The traditional CapEx sales process is, if “not fire and forget” then certainly sell and move on to the next thing. In the absence of ongoing revenue, it is inevitable that equipment manufacturers will look for the next opportunity.
The OpEx approach can generate reliable and predictable revenue; the challenge for suppliers is to provide EaaS (equipment as a service) a reliable way.
Among the factors that hold back revenue growth are reduced uptime, through breakdowns or faults. Improving machine uptime makes for more productive assets – and better asset management; use can be optimized, possibly leading to less need for increased capacity or extra shifts.
From the suppliers’ perspective, longer-term OpEx EaaS relationships develop service and warranty revenue opportunities; reduce costs associated with unexpected repair and inventory costs; and greatly improve visibility of the condition of end customers’ assets – lessons that can be profitably applied across the whole equipment portfolio, anywhere in the customer base.
As well as improving cost control, IACP helps to drive revenue growth, in several ways.
Instead of selling capital equipment outright, the equipment manufacturer offering IACP retains effective ownership of the asset but sells a comprehensive service agreement.
Better monitoring leads to better performance, better detection of out-of-specification running – leading to lower support costs. As well as the certainty of revenue flow from regular monthly payments – and higher inflows, because a fuller service is being provided – the equipment supplier stands to greatly improve profit margins.
Consider a supplier of conveyor systems. They are complicated and made up of many thousands of individual assets. Whether it's an airport baggage handling system, an automotive plant or a food manufacturer with straightforward automated packaging and palletizing systems, they have thousands of individual assets – any one of which could go wrong.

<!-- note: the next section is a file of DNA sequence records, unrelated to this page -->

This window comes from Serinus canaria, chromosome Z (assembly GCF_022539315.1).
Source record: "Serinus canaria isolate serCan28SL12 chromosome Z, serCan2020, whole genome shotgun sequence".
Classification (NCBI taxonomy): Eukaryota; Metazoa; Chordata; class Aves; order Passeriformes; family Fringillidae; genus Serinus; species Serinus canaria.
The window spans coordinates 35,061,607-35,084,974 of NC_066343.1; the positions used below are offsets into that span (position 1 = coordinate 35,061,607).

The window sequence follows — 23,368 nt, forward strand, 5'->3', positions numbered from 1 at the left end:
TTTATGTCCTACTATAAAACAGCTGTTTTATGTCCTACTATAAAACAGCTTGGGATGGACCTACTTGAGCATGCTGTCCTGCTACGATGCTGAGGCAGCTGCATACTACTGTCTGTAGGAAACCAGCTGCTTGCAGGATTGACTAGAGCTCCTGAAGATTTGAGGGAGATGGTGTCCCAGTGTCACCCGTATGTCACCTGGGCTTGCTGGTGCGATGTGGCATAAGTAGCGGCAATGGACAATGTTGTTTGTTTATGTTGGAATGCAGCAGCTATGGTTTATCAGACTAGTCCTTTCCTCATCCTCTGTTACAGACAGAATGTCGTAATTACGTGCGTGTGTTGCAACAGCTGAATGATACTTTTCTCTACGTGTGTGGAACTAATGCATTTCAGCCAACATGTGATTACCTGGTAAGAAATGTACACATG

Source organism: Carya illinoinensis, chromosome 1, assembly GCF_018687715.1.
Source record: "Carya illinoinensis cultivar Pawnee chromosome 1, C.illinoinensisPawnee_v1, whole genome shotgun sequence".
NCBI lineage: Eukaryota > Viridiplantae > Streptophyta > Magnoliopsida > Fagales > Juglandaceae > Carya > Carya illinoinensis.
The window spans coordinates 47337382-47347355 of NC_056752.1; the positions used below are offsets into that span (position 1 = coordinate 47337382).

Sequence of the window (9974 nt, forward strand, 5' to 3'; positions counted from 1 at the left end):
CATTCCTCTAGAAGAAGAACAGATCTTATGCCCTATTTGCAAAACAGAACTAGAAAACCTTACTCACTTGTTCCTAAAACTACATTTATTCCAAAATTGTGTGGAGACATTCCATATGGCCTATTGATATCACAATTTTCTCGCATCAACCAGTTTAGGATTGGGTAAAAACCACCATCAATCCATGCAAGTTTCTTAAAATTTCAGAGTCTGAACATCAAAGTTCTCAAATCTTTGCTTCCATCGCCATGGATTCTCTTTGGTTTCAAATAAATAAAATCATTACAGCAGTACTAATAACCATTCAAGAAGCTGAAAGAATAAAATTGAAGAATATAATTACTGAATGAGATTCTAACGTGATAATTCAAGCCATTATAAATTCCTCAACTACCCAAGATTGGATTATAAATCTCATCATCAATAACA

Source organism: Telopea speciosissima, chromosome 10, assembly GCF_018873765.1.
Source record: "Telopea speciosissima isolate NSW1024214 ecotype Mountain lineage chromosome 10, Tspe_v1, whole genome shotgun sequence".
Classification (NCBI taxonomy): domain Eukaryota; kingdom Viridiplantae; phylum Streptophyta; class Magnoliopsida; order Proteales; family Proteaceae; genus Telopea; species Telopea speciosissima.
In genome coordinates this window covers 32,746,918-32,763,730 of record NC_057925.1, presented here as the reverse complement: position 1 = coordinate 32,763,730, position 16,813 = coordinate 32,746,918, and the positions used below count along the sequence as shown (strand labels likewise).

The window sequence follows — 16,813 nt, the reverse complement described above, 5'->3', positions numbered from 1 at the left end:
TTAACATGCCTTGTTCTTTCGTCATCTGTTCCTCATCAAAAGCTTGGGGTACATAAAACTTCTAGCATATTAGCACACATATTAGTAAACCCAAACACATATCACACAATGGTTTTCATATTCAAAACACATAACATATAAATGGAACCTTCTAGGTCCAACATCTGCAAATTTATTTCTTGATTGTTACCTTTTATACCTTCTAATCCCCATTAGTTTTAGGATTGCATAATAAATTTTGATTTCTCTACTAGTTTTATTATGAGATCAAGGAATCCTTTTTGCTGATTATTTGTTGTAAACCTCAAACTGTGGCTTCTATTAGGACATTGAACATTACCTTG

If each of those thousands of assets in a baggage handling system, for example, is paid for by a monthly fee of $50, the manufacturer will receive thousands of $50s, every month. It can be relied upon and budgeted for.
The IACP business model will guarantee certain outcomes, such as hours of uptime or units outputted. It will specify the maintenance and repair services the equipment manufacturer will provide. The financial potential is huge.
“We have a client company who has the potential to boost their revenues from $70 million to $100 million, in just one year, using IACP,” said Rob Hienekamp, CEO of Endowance.
It is a strong differentiator in highly competitive marketplaces, a step up from SLAs, and the equipment manufacturer can offer it without fear of loss.
“SLAs are better than nothing and they can help to improve machine availability but they are still reactive and they cannot be 100%. For that $50 a month we talked about earlier, the manufacturer offers the customer a guarantee that the equipment will not fail,” said Klaus Kruppel, VP Alliances at Senseye.
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To download a copy of the Integrated Asset Condition Performance report, please click on the image below.